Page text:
The US Dollar, as a currency, is artificially propped up in the world market. much of this artificial propping is because the US Dollar is the standard currency for the world oil market (a 2.3-trillion dollar a year industry). before the US invaded iraq, saddam hussein was threatening to transfer the oil assets of his country into Euros, and OPEC (the alliance of oil-producing countries in the middle east) was planning to follow suit (see http://www.participate.net/node/1011 for some of this history). such a transfer would be devastating to the dollar, and its value internationally would drop dramatically.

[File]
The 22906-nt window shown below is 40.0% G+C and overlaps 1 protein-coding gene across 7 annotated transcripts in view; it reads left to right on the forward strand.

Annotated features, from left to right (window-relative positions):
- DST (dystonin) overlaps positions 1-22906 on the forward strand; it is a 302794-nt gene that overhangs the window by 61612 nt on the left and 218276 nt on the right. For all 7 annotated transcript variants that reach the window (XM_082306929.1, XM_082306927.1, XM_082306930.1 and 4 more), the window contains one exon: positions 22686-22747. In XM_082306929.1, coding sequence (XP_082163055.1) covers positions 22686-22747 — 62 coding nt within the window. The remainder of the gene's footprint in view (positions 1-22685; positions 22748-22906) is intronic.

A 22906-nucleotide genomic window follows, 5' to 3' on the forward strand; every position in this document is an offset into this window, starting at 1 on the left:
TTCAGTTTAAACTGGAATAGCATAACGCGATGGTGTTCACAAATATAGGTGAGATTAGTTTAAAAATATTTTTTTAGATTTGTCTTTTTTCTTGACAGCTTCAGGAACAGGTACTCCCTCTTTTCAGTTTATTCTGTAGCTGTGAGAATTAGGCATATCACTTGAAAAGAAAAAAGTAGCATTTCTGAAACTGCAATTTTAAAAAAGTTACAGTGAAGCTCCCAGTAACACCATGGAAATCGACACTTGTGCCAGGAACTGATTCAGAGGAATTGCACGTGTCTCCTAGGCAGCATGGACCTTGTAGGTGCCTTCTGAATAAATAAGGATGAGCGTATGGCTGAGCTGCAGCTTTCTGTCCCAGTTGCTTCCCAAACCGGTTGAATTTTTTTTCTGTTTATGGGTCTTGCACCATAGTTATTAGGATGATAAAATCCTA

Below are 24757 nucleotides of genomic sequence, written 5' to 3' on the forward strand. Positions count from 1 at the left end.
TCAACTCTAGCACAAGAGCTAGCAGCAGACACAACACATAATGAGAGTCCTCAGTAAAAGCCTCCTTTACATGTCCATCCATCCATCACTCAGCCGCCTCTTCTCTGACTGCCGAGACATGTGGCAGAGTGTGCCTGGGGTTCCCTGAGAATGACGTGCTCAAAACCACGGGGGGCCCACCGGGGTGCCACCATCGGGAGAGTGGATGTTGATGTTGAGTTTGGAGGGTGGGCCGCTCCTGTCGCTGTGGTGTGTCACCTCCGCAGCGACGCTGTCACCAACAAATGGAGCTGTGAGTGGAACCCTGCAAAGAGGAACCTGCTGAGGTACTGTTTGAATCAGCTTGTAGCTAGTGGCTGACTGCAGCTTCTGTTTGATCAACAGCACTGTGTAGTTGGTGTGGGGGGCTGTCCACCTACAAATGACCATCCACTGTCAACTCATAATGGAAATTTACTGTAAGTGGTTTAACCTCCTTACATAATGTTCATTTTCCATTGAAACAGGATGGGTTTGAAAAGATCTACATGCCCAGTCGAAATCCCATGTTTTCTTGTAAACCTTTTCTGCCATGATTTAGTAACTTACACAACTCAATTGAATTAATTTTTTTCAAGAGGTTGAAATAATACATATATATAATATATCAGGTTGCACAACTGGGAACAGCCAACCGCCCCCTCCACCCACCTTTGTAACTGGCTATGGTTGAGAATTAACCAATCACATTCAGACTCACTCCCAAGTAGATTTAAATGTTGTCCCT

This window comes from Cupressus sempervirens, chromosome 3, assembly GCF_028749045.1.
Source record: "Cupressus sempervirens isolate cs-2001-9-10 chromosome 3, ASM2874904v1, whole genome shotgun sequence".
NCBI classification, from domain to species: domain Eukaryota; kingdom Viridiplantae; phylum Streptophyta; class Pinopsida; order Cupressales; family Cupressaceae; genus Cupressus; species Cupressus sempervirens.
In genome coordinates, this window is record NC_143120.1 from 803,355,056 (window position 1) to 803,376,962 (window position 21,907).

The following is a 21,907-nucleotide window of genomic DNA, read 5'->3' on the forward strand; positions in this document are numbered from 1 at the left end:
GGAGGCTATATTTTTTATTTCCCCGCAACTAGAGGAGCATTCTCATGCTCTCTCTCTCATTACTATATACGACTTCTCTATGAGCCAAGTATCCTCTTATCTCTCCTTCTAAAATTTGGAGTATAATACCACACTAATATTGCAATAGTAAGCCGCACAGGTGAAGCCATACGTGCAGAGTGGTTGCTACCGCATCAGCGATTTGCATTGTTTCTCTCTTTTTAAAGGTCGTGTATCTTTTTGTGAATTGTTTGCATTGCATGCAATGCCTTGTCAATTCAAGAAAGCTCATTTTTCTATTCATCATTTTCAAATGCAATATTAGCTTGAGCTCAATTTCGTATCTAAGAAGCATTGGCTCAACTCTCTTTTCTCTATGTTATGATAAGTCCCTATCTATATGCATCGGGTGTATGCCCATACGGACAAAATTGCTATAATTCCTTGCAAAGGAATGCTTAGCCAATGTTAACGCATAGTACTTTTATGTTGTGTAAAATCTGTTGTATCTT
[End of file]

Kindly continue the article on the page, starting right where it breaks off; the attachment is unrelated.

what would that mean for americans? short answer: a depression. and since bush has noted time and again that "the american way of life is not negotiable", he will try every trick in the book to make other nations suffer in order to continue the artificial boosting of the dollar to maintain the 'american way of life'......(no matter how much foreign blood has to spill to maintain it).

including invading iraq, getting rid of hussein, and putting in a puppet government that maintains dollarization of the oil economy. (unfortunately for bush and his crew, that has proved more difficult than they thought. despite having stationed US troops along pipelines and at refineries, the iraqi population has proven less-than-willing to have their nation's major asset (oil) in the hands of a foreign power.)

...and also including the next trick in the book: attacking iran. what does attacking iran have to do with continuing to prop up the dollar, you ask?
three words: the Iranian Oil Bourse.